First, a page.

Open up dialogue with your current members. If you are going for word of mouth marketing, they are the ones you want to please. Why try and target a group you don’t know/understand when you have a collection of people who you can ask what they want, please them, and have them pass on the good word to their friends and relatives?

You have to find out what the people you currently serve want and provide them with it in a way that gets them talking. Do something so uniquely tailored to that group that they tell others.

You might ask “well we’re trying to capture the youth demographic and Gen Y. We don’t have many of them, how are we going to attract them if we only do things for our current members?”

There is a big difference between “what” and “how”. In talking to your current membership you can find out the “what”. What are they like, what do they want, and what do they need? You can then take those things and deliver them in a way that is tailored to an age, or channel preference. You have to develop a recognizable culture, and then deliver it in a channel that reaches the people that match that culture.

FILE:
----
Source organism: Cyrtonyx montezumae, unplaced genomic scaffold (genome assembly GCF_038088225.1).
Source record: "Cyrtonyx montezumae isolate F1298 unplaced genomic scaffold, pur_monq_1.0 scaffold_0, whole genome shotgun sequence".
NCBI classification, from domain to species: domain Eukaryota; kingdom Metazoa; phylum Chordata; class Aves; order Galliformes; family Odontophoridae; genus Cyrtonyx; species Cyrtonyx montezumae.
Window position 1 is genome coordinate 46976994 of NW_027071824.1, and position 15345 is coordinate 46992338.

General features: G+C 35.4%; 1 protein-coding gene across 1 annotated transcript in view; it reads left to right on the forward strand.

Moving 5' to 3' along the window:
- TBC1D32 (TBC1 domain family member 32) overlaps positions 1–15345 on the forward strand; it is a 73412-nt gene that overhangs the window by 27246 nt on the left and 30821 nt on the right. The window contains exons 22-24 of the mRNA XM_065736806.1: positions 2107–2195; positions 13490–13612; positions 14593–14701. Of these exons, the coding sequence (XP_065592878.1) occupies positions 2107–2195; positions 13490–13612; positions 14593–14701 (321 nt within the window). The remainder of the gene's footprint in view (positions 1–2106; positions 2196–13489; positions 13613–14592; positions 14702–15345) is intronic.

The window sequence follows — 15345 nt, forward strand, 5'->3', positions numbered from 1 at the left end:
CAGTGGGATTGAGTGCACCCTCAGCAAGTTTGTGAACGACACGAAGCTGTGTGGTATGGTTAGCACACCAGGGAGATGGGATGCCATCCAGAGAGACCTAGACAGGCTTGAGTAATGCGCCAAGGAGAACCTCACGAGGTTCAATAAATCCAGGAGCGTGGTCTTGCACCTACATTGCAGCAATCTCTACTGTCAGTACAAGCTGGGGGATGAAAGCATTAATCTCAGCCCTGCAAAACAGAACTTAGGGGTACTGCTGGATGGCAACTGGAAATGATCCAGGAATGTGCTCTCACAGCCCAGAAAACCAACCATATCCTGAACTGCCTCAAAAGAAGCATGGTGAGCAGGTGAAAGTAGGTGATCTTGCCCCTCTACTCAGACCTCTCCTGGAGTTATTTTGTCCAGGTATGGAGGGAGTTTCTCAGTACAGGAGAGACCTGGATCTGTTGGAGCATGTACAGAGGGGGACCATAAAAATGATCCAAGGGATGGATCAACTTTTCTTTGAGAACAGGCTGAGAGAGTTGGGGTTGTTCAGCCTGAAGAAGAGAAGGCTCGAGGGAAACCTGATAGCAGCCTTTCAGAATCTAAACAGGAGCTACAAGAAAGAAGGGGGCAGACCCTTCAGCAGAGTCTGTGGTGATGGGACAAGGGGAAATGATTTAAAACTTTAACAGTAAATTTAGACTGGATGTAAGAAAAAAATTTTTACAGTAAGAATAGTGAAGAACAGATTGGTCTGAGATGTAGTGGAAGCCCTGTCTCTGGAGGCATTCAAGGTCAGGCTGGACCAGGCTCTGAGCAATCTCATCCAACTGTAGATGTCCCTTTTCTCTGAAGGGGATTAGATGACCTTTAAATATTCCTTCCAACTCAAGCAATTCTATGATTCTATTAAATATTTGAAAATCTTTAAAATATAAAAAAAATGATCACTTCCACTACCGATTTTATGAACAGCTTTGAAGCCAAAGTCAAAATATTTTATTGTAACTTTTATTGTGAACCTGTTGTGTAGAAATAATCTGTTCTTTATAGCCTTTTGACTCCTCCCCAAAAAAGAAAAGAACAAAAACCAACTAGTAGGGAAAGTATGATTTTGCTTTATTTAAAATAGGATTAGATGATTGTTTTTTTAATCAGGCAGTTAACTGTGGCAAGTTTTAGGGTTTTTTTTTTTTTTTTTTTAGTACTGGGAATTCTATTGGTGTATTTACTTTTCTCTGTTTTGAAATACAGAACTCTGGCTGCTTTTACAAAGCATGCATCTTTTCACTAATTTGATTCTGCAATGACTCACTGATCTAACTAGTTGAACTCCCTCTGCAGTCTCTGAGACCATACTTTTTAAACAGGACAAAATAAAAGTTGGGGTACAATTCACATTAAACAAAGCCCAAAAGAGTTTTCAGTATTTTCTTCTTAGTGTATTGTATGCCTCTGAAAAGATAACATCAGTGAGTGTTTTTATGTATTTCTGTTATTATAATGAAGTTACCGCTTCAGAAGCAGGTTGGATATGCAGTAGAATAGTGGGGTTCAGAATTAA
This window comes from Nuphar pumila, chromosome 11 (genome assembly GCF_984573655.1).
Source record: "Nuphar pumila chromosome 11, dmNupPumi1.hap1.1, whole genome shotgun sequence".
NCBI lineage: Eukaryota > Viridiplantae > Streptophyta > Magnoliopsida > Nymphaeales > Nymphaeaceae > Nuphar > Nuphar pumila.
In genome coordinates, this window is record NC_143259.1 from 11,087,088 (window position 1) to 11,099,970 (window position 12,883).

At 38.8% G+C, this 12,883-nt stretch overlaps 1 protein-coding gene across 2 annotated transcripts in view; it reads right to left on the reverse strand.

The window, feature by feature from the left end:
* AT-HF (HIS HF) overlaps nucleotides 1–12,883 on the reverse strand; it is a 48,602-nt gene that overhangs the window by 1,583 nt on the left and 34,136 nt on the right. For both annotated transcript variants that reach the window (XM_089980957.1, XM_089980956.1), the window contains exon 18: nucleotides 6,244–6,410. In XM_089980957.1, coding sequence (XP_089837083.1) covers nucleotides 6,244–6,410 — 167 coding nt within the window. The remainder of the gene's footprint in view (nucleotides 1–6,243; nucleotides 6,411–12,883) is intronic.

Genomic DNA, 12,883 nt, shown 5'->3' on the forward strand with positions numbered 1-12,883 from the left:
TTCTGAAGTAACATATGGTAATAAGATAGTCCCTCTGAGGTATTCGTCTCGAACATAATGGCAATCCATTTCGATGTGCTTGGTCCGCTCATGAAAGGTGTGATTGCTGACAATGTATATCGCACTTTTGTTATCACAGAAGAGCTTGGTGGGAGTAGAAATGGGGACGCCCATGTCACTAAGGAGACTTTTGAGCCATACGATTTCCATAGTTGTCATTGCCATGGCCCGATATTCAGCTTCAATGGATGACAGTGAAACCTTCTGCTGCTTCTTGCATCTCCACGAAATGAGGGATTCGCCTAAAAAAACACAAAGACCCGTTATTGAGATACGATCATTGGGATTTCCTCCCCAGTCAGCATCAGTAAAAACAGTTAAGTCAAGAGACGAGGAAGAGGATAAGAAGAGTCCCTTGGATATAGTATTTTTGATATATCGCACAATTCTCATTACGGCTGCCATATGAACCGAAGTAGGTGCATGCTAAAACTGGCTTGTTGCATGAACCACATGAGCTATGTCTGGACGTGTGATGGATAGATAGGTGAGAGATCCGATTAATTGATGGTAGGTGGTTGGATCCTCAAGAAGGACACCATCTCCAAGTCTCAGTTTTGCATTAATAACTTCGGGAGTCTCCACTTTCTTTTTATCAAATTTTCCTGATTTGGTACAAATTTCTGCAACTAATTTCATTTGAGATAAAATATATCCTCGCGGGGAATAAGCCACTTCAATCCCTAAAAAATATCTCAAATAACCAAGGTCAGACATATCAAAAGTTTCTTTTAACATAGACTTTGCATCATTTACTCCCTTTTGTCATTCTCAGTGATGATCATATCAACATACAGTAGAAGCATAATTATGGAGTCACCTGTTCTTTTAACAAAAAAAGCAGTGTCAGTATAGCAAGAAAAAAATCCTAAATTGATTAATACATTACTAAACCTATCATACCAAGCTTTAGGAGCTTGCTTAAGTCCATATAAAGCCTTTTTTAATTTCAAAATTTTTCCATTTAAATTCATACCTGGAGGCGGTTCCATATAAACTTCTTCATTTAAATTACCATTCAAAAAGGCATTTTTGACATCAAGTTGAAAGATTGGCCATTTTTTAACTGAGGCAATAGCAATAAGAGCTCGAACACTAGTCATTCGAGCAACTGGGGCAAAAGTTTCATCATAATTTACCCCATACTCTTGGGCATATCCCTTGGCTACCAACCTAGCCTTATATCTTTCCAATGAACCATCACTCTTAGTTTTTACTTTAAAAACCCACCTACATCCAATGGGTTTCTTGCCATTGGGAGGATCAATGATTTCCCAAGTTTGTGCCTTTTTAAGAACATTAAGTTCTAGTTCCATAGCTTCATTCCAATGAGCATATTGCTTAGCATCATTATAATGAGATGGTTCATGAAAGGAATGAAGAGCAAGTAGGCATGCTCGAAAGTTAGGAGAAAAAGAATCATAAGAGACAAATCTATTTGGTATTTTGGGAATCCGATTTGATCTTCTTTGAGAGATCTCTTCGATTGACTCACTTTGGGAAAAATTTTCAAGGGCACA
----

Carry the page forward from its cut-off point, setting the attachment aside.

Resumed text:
This culture, or brand, should guide everything you do. Remember that you can’t possibly be all things to all people without becoming a faceless, commoditized institution. Keep in mind that you are looking to target a type of person. You are trying to attract people with similar interests, personalities, or common philosophical views. Only when you have established what type of people you are looking to attract should you break it down to something like age.

If you want real word of mouth growth you need to be the best at serving a specific type of person. It’s nearly impossible to compete on the level of “best rate” or “best service”, especially for smaller institutions. Why not compete on the level of “the best place for ______ type of person” and fill in that blank by knowing who you are serving right now.

Start the dialogue, know your members, know what they want, deliver it in the relevant channels, and get your current members talking.